Your hotel room stay not to get pricier as SC stops Income Tax Dept in tracks

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New Delhi | Updated: August 23, 2016 11:11:43 AM

In a breather to the hotel industry, the Supreme Court on Monday stayed the income tax department’s move to levy 10% tax on room tariffs, treating them as ‘rent’.

TDS provisions, the HC had said in its judgement, are applicable to services provided by hoteliers, such as room charges. “The contention of the petitioners that no part of the payment received by them as room charges falls within the ambit of ‘rent’ under Section 194-I of the Act is hereby rejected,” it had said. (PTI)TDS provisions, the HC had said in its judgement, are applicable to services provided by hoteliers, such as room charges. “The contention of the petitioners that no part of the payment received by them as room charges falls within the ambit of ‘rent’ under Section 194-I of the Act is hereby rejected,” it had said. (PTI)

In a breather to the hotel industry, the Supreme Court on Monday stayed the income tax department’s move to levy 10% tax on room tariffs, treating them as ‘rent’.

A bench headed by Justice AR Dave, while issuing notice to the ministry of finance and the Central Board Of Direct Taxes (CBDT), stayed the Delhi High Court’s March judgment that held that the payments made to a hotel towards accommodation would be covered by Section 194 I of the Income Tax Act, 1961, and hence were taxable.

Federation Of Hotel & Restaurant Associations Of India had challenged the Delhi HC judgment on the ground that Section 194-I deals with TDS with respect to payments of rent and does not apply to the hotel

industry since the charges for a room in a hotel is not ‘rent’ in terms of explanation of the provision.

TDS provisions, the HC had said in its judgement, are applicable to services provided by hoteliers, such as room charges. “The contention of the petitioners that no part of the payment received by them as room charges falls within the ambit of ‘rent’ under Section 194-I of the Act is hereby rejected,” it had said.

Terming the impugned (HC) judgment ‘erroneous’, the hoteliers’ association submitted that payments made by a guest in a hotel towards accommodation is in the nature of licence fee and not a rent or lease or agreement governed by the Transfer of Property Act.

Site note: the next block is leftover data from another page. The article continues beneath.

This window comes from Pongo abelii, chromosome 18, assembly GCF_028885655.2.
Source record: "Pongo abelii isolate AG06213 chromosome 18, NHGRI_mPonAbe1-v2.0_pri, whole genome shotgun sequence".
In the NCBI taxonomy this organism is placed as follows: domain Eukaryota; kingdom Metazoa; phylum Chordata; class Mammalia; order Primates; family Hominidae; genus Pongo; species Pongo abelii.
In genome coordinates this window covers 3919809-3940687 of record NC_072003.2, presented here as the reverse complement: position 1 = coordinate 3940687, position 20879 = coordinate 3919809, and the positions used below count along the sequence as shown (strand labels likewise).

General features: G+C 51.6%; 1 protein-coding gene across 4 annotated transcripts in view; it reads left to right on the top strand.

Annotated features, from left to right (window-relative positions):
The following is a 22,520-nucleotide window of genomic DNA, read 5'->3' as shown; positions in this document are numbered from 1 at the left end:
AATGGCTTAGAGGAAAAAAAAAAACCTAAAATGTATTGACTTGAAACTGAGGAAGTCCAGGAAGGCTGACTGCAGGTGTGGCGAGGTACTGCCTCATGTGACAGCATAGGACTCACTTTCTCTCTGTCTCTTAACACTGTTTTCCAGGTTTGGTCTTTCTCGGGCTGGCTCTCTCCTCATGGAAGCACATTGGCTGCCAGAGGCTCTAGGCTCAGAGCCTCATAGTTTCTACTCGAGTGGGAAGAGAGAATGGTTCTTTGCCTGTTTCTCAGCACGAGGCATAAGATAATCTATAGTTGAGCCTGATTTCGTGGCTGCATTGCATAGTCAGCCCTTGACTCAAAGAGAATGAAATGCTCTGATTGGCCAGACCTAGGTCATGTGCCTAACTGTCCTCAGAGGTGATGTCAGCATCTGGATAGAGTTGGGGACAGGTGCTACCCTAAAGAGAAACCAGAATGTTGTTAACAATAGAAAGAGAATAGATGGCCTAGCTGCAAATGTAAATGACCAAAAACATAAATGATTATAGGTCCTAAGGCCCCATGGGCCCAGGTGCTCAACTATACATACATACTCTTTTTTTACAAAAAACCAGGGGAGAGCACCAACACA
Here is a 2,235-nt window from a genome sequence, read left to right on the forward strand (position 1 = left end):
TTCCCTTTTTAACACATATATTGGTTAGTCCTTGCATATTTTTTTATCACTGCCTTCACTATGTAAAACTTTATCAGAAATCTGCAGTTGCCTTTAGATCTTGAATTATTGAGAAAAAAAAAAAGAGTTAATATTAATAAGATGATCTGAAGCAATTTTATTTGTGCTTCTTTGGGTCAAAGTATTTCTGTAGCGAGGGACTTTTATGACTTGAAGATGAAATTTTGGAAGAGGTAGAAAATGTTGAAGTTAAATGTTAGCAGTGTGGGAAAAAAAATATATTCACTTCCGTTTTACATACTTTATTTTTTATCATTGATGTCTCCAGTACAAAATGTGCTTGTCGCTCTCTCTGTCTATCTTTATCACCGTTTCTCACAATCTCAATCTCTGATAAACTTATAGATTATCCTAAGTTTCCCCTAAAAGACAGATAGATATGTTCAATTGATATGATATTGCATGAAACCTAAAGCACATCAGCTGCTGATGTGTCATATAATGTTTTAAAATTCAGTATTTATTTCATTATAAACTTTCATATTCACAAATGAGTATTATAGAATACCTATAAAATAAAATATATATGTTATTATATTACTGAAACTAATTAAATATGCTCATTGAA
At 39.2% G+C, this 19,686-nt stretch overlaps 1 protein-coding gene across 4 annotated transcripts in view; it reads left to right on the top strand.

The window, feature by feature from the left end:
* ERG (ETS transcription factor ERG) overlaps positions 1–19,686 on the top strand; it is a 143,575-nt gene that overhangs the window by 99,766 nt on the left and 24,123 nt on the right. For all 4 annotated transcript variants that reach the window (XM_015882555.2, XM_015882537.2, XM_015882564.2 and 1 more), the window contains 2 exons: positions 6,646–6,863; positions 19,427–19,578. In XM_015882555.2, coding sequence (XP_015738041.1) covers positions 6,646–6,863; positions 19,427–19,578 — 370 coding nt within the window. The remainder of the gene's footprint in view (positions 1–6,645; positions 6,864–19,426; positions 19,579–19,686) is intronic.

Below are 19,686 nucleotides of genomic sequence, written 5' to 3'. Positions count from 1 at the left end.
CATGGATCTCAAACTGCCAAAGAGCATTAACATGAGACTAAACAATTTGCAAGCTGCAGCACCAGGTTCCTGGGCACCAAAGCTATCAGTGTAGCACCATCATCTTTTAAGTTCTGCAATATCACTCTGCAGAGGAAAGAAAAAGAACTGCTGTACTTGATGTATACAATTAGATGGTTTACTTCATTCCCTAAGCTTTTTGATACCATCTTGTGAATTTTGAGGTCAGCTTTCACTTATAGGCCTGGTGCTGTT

Further, the payments made to a hotel are not only towards the land, building, plant and equipment, but it is a composite charge for various other items provided by the hotel, including services and facilities, the association stated, adding that there is no provision to divide or distinguish the charges towards rental and other components. Besides, the bills raised on the customers is incapable of being split up into separate charges — one of service and the other of sale of food stuffs, it added.

Though Section 194-I was introduced into the Income Tax Act with effect from June 1, 1994, according to the appeal filed through Parekh and Co, the high court failed to set aside the circulars dated August 8, 1995, and July 30, 2002, which have in effect extraneously expanded the scope of the meaning of ‘rent’ under Section 194-I of the income tax Act.

According to the hotel body, CBDT through various circulars had sought to expand the scope of the applicability of the provision by applying it to the payments made for “hotel accommodation taken on regular basis” and said the same will be in the nature of rent subject to TDS under Section 194-I.

Another circular had said the tour operators/travel agents were required to deduct TDS under section 194-I while making payments to the hotels.

These circulars were challenged by the hotel industry before the high court, which held that the payments made to a hotel towards accommodation would be covered by Section 194 I.

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